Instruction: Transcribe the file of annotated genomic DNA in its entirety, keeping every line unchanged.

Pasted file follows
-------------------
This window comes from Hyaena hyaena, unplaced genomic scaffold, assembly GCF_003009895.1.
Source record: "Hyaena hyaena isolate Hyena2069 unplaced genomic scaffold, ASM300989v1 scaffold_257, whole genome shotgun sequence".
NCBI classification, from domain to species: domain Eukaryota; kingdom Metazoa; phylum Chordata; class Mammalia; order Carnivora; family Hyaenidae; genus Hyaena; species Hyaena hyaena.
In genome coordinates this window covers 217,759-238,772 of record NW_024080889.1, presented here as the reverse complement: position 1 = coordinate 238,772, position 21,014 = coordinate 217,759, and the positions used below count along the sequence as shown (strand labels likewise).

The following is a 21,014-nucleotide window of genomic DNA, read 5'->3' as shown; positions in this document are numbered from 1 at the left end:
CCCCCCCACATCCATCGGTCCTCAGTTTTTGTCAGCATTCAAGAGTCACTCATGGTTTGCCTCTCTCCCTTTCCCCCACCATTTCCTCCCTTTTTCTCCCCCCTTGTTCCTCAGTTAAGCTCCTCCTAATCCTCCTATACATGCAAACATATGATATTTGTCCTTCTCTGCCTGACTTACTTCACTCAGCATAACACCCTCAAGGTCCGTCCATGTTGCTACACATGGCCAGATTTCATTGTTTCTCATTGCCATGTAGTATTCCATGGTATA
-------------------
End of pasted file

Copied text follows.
This window comes from Hyaena hyaena, unplaced genomic scaffold, assembly GCF_003009895.1.
Source record: "Hyaena hyaena isolate Hyena2069 unplaced genomic scaffold, ASM300989v1 scaffold_257, whole genome shotgun sequence".
NCBI classification, from domain to species: domain Eukaryota; kingdom Metazoa; phylum Chordata; class Mammalia; order Carnivora; family Hyaenidae; genus Hyaena; species Hyaena hyaena.
In genome coordinates this window covers 217,759-238,772 of record NW_024080889.1, presented here as the reverse complement: position 1 = coordinate 238,772, position 21,014 = coordinate 217,759, and the positions used below count along the sequence as shown (strand labels likewise).

The following is a 21,014-nucleotide window of genomic DNA, read 5'->3' as shown; positions in this document are numbered from 1 at the left end:
CCCCCCCACATCCATCGGTCCTCAGTTTTTGTCAGCATTCAAGAGTCACTCATGGTTTGCCTCTCTCCCTTTCCCCCACCATTTCCTCCCTTTTTCTCCCCCCTTGTTCCTCAGTTAAGCTCCTCCTAATCCTCCTATACATGCAAACATATGATATTTGTCCTTCTCTGCCTGACTTACTTCACTCAGCATAACACCCTCAAGGTCCGTCCATGTTGCTACACATGGCCAGATTTCATTGTTTCTCATTGCCATGTAGTATTCCATGGTATA